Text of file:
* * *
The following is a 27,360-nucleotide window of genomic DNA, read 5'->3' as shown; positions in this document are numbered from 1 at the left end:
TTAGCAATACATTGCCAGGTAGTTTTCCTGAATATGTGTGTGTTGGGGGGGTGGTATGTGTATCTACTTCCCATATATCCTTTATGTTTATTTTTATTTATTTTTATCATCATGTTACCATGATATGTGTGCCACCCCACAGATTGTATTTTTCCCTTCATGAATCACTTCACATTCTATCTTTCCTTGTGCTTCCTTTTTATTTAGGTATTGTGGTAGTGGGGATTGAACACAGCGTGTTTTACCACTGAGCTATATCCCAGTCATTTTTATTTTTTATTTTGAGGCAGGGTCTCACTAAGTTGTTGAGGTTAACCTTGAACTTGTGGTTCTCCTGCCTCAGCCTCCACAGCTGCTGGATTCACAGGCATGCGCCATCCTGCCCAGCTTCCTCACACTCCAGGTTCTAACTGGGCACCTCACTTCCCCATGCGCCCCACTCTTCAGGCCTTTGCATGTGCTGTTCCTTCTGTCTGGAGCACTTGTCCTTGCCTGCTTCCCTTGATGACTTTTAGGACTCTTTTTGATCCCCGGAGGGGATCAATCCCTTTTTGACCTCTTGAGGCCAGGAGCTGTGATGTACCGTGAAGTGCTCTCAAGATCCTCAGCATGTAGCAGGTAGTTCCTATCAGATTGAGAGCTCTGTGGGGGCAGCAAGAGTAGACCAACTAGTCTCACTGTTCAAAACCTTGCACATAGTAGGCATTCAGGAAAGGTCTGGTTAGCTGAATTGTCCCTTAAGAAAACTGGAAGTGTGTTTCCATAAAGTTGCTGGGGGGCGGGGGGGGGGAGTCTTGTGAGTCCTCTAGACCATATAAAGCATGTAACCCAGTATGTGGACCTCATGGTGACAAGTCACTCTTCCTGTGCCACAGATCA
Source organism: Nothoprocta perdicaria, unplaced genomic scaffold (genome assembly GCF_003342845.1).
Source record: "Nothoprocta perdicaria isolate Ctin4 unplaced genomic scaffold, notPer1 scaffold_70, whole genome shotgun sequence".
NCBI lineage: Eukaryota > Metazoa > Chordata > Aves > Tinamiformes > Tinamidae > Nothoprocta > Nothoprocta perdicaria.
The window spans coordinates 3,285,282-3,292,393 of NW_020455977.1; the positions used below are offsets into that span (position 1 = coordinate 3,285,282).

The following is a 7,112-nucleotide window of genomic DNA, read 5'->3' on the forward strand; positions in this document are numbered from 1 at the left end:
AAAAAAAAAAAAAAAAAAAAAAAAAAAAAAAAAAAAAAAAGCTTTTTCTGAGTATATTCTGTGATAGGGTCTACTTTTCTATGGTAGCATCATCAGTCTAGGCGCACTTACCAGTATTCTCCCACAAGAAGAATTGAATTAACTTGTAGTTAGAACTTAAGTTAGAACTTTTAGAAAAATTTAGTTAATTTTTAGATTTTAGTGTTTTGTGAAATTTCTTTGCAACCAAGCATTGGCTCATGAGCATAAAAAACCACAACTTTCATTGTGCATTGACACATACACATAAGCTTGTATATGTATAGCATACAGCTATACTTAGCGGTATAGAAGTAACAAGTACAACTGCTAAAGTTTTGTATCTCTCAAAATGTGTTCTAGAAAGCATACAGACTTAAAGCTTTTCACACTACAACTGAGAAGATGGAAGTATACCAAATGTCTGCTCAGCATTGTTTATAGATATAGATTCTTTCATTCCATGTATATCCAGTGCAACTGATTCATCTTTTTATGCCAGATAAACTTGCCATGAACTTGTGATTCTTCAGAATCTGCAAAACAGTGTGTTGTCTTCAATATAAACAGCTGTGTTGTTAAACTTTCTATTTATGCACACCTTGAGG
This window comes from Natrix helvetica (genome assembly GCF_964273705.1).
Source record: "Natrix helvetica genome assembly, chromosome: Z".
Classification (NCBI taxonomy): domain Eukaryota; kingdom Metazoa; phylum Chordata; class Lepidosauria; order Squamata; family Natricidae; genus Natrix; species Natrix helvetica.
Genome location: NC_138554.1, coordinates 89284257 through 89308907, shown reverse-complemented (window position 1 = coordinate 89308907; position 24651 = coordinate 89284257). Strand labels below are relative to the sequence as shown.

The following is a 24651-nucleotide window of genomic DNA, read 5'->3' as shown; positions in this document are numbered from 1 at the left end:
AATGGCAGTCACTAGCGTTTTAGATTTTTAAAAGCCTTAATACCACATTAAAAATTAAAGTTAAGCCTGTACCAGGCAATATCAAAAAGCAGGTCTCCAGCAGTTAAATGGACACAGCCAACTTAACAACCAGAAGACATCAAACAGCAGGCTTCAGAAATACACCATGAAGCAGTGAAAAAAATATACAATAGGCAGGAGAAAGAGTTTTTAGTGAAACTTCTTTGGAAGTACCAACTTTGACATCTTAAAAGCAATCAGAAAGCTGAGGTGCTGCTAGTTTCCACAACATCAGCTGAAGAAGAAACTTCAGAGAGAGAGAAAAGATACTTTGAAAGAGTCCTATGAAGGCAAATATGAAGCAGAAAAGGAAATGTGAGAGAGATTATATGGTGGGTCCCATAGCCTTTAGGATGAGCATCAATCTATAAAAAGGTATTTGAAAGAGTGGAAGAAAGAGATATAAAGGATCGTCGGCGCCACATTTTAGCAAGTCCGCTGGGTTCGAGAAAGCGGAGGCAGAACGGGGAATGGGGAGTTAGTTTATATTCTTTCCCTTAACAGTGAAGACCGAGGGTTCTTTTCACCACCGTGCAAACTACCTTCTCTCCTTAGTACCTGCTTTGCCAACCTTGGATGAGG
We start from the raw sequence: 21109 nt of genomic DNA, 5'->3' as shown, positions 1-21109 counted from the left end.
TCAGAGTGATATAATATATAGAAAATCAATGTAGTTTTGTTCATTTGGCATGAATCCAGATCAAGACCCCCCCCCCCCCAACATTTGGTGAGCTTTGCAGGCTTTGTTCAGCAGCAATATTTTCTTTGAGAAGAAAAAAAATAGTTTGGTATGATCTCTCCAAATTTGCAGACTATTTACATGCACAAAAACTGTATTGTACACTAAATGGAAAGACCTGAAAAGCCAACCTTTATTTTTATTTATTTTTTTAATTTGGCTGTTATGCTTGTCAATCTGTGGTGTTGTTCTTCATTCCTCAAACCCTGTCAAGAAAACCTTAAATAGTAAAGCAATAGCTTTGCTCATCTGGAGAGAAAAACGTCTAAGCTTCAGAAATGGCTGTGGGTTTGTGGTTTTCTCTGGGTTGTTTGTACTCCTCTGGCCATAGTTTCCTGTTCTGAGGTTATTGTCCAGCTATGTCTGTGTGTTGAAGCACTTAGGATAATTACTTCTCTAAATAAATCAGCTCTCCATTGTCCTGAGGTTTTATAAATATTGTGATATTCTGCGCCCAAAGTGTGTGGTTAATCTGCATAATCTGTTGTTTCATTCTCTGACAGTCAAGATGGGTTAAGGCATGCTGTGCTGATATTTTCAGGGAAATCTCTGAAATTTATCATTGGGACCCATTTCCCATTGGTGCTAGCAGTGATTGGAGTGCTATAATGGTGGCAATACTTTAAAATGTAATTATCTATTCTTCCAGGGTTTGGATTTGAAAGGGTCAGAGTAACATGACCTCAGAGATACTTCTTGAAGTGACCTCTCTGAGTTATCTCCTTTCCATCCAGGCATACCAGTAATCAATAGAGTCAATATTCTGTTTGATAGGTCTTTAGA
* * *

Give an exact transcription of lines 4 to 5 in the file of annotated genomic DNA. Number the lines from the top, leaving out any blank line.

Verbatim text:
Source record: "Nothoprocta perdicaria isolate Ctin4 unplaced genomic scaffold, notPer1 scaffold_70, whole genome shotgun sequence".
NCBI lineage: Eukaryota > Metazoa > Chordata > Aves > Tinamiformes > Tinamidae > Nothoprocta > Nothoprocta perdicaria.